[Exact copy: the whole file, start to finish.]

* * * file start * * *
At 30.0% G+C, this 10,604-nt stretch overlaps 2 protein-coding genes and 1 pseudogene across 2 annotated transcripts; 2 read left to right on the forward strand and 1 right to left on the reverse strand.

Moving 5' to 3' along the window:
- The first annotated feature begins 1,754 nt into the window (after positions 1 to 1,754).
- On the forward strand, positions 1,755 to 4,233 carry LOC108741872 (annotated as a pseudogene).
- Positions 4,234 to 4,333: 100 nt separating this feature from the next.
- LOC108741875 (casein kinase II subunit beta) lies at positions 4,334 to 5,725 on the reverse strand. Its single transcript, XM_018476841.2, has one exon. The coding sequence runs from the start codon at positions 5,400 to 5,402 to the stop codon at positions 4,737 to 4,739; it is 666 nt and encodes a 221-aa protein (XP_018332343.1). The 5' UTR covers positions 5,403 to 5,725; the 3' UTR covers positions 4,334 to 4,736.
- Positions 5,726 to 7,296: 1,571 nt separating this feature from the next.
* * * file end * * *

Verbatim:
At 30.0% G+C, this 10,604-nt stretch overlaps 2 protein-coding genes and 1 pseudogene across 2 annotated transcripts; 2 read left to right on the forward strand and 1 right to left on the reverse strand.

Moving 5' to 3' along the window:
- The first annotated feature begins 1,754 nt into the window (after positions 1 to 1,754).
- On the forward strand, positions 1,755 to 4,233 carry LOC108741872 (annotated as a pseudogene).
- Positions 4,234 to 4,333: 100 nt separating this feature from the next.
- LOC108741875 (casein kinase II subunit beta) lies at positions 4,334 to 5,725 on the reverse strand. Its single transcript, XM_018476841.2, has one exon. The coding sequence runs from the start codon at positions 5,400 to 5,402 to the stop codon at positions 4,737 to 4,739; it is 666 nt and encodes a 221-aa protein (XP_018332343.1). The 5' UTR covers positions 5,403 to 5,725; the 3' UTR covers positions 4,334 to 4,736.
- Positions 5,726 to 7,296: 1,571 nt separating this feature from the next.